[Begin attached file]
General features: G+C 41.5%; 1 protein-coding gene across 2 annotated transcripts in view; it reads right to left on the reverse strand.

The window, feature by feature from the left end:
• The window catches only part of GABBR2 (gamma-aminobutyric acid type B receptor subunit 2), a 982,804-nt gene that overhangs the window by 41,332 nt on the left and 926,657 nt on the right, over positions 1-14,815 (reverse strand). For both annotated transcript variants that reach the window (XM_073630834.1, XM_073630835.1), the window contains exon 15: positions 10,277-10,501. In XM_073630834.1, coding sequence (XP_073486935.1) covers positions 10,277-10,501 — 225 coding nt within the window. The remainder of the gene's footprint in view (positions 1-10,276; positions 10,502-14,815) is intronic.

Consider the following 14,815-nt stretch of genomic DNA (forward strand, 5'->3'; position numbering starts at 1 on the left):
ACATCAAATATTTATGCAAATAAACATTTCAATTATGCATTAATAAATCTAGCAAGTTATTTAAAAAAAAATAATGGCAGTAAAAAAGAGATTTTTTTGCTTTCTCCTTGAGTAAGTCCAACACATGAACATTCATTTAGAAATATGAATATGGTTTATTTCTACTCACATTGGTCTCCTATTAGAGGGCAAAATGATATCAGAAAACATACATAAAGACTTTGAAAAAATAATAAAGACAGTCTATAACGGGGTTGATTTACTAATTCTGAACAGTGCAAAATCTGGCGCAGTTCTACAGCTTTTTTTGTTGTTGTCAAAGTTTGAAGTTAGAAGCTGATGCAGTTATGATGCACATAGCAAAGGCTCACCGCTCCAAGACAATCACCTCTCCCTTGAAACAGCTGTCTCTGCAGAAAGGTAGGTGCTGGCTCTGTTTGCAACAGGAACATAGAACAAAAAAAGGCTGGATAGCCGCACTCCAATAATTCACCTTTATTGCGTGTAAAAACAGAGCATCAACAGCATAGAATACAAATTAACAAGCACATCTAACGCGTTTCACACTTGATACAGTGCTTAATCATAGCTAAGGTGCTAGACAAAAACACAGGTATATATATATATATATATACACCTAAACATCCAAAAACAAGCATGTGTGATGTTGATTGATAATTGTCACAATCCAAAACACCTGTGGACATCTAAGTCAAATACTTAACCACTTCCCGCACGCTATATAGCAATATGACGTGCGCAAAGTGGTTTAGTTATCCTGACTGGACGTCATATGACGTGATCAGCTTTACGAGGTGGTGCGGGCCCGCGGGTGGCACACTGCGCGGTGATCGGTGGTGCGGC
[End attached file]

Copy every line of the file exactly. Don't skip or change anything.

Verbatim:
General features: G+C 41.5%; 1 protein-coding gene across 2 annotated transcripts in view; it reads right to left on the reverse strand.

The window, feature by feature from the left end:
• The window catches only part of GABBR2 (gamma-aminobutyric acid type B receptor subunit 2), a 982,804-nt gene that overhangs the window by 41,332 nt on the left and 926,657 nt on the right, over positions 1-14,815 (reverse strand). For both annotated transcript variants that reach the window (XM_073630834.1, XM_073630835.1), the window contains exon 15: positions 10,277-10,501. In XM_073630834.1, coding sequence (XP_073486935.1) covers positions 10,277-10,501 — 225 coding nt within the window. The remainder of the gene's footprint in view (positions 1-10,276; positions 10,502-14,815) is intronic.

Consider the following 14,815-nt stretch of genomic DNA (forward strand, 5'->3'; position numbering starts at 1 on the left):
ACATCAAATATTTATGCAAATAAACATTTCAATTATGCATTAATAAATCTAGCAAGTTATTTAAAAAAAAATAATGGCAGTAAAAAAGAGATTTTTTTGCTTTCTCCTTGAGTAAGTCCAACACATGAACATTCATTTAGAAATATGAATATGGTTTATTTCTACTCACATTGGTCTCCTATTAGAGGGCAAAATGATATCAGAAAACATACATAAAGACTTTGAAAAAATAATAAAGACAGTCTATAACGGGGTTGATTTACTAATTCTGAACAGTGCAAAATCTGGCGCAGTTCTACAGCTTTTTTTGTTGTTGTCAAAGTTTGAAGTTAGAAGCTGATGCAGTTATGATGCACATAGCAAAGGCTCACCGCTCCAAGACAATCACCTCTCCCTTGAAACAGCTGTCTCTGCAGAAAGGTAGGTGCTGGCTCTGTTTGCAACAGGAACATAGAACAAAAAAAGGCTGGATAGCCGCACTCCAATAATTCACCTTTATTGCGTGTAAAAACAGAGCATCAACAGCATAGAATACAAATTAACAAGCACATCTAACGCGTTTCACACTTGATACAGTGCTTAATCATAGCTAAGGTGCTAGACAAAAACACAGGTATATATATATATATATATACACCTAAACATCCAAAAACAAGCATGTGTGATGTTGATTGATAATTGTCACAATCCAAAACACCTGTGGACATCTAAGTCAAATACTTAACCACTTCCCGCACGCTATATAGCAATATGACGTGCGCAAAGTGGTTTAGTTATCCTGACTGGACGTCATATGACGTGATCAGCTTTACGAGGTGGTGCGGGCCCGCGGGTGGCACACTGCGCGGTGATCGGTGGTGCGGC